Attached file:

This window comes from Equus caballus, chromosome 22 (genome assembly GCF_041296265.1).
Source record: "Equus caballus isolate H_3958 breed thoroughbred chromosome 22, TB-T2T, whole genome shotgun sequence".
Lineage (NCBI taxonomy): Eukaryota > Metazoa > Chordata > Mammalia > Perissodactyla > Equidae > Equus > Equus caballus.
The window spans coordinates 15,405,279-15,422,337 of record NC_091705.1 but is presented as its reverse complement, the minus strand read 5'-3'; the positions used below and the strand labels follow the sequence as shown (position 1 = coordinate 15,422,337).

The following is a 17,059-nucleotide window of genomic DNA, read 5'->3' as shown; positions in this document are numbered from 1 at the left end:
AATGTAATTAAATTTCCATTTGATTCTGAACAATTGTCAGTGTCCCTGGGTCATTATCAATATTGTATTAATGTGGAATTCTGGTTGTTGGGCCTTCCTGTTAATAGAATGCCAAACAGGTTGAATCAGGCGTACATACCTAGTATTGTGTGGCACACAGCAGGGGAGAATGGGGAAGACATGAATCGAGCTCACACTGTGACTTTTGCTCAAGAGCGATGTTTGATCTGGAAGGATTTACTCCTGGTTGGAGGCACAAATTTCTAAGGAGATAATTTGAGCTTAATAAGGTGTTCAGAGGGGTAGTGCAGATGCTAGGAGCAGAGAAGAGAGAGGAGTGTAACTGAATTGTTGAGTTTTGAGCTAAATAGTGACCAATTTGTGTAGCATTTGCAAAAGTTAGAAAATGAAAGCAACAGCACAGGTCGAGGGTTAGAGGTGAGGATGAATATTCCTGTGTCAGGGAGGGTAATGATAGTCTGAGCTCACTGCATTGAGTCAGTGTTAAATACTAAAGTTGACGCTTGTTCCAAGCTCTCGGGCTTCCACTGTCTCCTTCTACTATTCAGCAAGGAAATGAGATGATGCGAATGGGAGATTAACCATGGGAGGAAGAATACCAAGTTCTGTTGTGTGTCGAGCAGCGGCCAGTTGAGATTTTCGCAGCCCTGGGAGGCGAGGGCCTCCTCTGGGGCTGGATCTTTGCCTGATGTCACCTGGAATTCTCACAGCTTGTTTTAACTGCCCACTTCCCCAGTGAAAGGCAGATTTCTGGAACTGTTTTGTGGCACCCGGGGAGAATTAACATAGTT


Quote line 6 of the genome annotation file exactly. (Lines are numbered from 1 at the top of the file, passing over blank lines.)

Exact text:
AATGTAATTAAATTTCCATTTGATTCTGAACAATTGTCAGTGTCCCTGGGTCATTATCAATATTGTATTAATGTGGAATTCTGGTTGTTGGGCCTTCCTGTTAATAGAATGCCAAACAGGTTGAATCAGGCGTACATACCTAGTATTGTGTGGCACACAGCAGGGGAGAATGGGGAAGACATGAATCGAGCTCACACTGTGACTTTTGCTCAAGAGCGATGTTTGATCTGGAAGGATTTACTCCTGGTTGGAGGCACAAATTTCTAAGGAGATAATTTGAGCTTAATAAGGTGTTCAGAGGGGTAGTGCAGATGCTAGGAGCAGAGAAGAGAGAGGAGTGTAACTGAATTGTTGAGTTTTGAGCTAAATAGTGACCAATTTGTGTAGCATTTGCAAAAGTTAGAAAATGAAAGCAACAGCACAGGTCGAGGGTTAGAGGTGAGGATGAATATTCCTGTGTCAGGGAGGGTAATGATAGTCTGAGCTCACTGCATTGAGTCAGTGTTAAATACTAAAGTTGACGCTTGTTCCAAGCTCTCGGGCTTCCACTGTCTCCTTCTACTATTCAGCAAGGAAATGAGATGATGCGAATGGGAGATTAACCATGGGAGGAAGAATACCAAGTTCTGTTGTGTGTCGAGCAGCGGCCAGTTGAGATTTTCGCAGCCCTGGGAGGCGAGGGCCTCCTCTGGGGCTGGATCTTTGCCTGATGTCACCTGGAATTCTCACAGCTTGTTTTAACTGCCCACTTCCCCAGTGAAAGGCAGATTTCTGGAACTGTTTTGTGGCACCCGGGGAGAATTAACATAGTT